abstract = "A better understanding of the underlying mechanisms by which signals from the fetus initiate human parturition is required. Our recent findings support the core hypothesis that oxidative stress (OS) and cellular senescence of the fetal membranes (amnion and chorion) trigger human parturition. Fetal membrane cell senescence at term is a natural physiological response to OS that occurs as a result of increased metabolic demands by the maturing fetus. Fetal membrane senescence is affected by the activation of the p38 mitogen activated kinase-mediated pathway. Similarly, various risk factors of preterm labor and premature rupture of the membranes also cause OS-induced senescence. Data suggest that fetal cell senescence causes inflammatory senescence-associated secretory phenotype (SASP) release. Besides SASP, high mobility group box 1 and cell-free fetal telomere fragments translocate from the nucleus to the cytosol in senescent cells, where they represent damage-associated molecular pattern markers (DAMPs). In fetal membranes, both SASPs and DAMPs augment fetal cell senescence and an associated 'sterile' inflammatory reaction. In senescent cells, DAMPs are encapsulated in extracellular vesicles, specifically exosomes, which are 30-150 nm particles, and propagated to distant sites. Exosomes traffic from the fetus to the maternal side and cause laborassociated inflammatory changes in maternal uterine tissues. Thus, fetal membrane senescence and the inflammation generated from this process functions as a paracrine signaling system during parturition. A better understanding of the premature activation of these signals can provide insights into the mechanisms by which fetal signals initiate preterm parturition.",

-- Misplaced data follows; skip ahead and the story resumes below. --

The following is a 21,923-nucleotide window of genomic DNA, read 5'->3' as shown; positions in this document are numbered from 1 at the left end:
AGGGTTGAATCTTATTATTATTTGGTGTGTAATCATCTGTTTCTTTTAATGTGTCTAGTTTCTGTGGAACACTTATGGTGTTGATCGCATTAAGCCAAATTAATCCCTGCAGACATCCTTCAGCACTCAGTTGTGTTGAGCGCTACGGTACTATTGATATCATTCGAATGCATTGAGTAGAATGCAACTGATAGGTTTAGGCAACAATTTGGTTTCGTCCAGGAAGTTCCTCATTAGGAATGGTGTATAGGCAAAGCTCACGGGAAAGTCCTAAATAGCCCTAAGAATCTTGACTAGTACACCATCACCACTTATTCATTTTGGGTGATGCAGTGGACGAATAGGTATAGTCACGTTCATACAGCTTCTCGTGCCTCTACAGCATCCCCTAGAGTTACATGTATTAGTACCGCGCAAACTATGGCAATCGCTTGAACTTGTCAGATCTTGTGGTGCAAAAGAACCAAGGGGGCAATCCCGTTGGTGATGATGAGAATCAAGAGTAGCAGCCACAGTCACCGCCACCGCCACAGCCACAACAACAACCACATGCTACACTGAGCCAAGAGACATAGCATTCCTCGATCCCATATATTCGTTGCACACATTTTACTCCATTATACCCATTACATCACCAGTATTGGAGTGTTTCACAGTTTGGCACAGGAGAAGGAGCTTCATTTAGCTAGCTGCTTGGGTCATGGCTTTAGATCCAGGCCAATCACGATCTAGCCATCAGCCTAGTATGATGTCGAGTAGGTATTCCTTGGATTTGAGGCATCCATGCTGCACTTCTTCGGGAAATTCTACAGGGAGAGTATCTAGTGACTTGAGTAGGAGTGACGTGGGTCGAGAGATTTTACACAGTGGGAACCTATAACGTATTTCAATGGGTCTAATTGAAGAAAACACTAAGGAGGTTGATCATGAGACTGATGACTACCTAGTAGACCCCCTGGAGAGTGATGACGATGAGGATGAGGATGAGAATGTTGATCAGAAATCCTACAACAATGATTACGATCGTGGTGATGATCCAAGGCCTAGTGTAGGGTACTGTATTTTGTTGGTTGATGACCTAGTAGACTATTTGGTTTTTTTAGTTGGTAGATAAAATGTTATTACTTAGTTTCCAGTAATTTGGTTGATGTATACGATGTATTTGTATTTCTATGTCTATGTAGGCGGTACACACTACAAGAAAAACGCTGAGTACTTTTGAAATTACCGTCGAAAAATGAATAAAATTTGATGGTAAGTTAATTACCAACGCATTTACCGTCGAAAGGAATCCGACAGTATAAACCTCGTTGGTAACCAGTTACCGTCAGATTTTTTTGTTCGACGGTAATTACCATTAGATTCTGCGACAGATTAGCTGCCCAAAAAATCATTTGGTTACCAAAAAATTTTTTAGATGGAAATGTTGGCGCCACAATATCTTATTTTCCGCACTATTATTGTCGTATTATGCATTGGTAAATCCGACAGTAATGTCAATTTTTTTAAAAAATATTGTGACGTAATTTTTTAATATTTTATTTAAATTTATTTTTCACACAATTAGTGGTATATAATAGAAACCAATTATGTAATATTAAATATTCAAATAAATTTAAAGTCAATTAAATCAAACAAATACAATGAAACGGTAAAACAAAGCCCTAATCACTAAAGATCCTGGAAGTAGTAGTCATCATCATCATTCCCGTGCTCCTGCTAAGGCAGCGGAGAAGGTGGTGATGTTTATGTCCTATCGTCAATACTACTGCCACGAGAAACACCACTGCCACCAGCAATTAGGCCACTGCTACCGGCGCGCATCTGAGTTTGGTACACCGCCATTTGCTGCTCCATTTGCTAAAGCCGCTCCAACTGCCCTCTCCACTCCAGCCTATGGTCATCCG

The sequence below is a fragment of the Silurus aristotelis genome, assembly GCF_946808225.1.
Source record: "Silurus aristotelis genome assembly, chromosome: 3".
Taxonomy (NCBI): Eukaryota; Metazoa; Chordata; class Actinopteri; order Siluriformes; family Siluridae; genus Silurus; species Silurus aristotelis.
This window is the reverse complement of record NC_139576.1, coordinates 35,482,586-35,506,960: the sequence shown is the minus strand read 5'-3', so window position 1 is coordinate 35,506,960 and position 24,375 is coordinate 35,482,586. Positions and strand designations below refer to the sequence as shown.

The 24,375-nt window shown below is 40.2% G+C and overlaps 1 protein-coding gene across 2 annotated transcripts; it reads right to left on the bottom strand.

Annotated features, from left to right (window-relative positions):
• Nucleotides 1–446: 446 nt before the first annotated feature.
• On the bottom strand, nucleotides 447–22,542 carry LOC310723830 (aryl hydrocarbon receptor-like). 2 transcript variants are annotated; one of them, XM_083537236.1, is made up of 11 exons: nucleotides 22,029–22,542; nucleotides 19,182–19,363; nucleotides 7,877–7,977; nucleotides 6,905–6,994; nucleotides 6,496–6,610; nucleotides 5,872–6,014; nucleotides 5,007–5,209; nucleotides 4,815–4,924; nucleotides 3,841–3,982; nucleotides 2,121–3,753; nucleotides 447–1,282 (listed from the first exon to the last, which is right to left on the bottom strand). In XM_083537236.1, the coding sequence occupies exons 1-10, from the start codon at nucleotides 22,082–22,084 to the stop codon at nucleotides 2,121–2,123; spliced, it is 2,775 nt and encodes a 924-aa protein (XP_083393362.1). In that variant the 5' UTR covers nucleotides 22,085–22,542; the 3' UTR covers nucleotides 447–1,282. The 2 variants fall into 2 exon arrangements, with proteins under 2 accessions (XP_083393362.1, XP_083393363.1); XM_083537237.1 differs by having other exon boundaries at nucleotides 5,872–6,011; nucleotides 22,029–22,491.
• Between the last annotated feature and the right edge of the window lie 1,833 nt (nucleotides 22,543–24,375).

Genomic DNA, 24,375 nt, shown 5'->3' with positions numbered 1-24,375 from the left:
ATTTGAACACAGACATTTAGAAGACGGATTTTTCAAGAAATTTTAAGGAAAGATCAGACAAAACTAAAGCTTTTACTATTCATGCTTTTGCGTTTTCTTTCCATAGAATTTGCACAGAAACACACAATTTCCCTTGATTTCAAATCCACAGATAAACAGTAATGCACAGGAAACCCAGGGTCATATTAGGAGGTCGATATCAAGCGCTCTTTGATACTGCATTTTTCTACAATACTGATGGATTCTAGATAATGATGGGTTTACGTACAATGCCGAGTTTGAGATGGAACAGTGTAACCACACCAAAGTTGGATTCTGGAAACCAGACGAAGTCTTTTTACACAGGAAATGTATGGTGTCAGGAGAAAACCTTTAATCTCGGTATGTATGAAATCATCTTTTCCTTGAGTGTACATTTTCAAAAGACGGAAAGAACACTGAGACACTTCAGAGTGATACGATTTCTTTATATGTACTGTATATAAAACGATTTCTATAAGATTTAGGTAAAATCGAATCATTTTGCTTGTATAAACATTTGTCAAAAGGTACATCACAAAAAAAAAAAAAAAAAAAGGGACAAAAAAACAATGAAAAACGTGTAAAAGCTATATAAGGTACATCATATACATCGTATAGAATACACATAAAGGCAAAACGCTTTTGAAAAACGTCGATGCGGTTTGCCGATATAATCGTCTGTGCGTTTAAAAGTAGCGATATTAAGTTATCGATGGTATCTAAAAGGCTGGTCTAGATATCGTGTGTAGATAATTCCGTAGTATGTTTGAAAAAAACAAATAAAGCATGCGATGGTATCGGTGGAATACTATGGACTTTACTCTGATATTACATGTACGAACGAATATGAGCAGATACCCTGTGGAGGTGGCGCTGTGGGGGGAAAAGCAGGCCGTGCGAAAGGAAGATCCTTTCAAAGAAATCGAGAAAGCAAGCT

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AU - Menon, Ramkumar